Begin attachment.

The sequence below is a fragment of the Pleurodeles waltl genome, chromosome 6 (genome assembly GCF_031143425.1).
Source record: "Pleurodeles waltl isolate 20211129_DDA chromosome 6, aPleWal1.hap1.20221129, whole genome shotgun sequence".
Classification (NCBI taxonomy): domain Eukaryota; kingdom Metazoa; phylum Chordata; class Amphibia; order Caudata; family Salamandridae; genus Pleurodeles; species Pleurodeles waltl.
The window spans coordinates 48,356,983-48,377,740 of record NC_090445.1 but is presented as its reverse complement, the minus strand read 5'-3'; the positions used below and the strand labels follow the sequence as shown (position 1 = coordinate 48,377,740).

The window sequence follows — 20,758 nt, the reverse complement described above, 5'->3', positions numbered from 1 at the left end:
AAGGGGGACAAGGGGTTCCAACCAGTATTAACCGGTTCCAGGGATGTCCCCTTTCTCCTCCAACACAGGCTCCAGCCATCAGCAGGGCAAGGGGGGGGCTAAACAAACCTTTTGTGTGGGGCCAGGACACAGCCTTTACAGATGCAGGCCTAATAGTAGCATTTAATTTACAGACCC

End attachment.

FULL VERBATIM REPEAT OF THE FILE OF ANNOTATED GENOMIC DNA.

The sequence below is a fragment of the Pleurodeles waltl genome, chromosome 6 (genome assembly GCF_031143425.1).
Source record: "Pleurodeles waltl isolate 20211129_DDA chromosome 6, aPleWal1.hap1.20221129, whole genome shotgun sequence".
Classification (NCBI taxonomy): domain Eukaryota; kingdom Metazoa; phylum Chordata; class Amphibia; order Caudata; family Salamandridae; genus Pleurodeles; species Pleurodeles waltl.
The window spans coordinates 48,356,983-48,377,740 of record NC_090445.1 but is presented as its reverse complement, the minus strand read 5'-3'; the positions used below and the strand labels follow the sequence as shown (position 1 = coordinate 48,377,740).

The window sequence follows — 20,758 nt, the reverse complement described above, 5'->3', positions numbered from 1 at the left end:
AAGGGGGACAAGGGGTTCCAACCAGTATTAACCGGTTCCAGGGATGTCCCCTTTCTCCTCCAACACAGGCTCCAGCCATCAGCAGGGCAAGGGGGGGGCTAAACAAACCTTTTGTGTGGGGCCAGGACACAGCCTTTACAGATGCAGGCCTAATAGTAGCATTTAATTTACAGACCC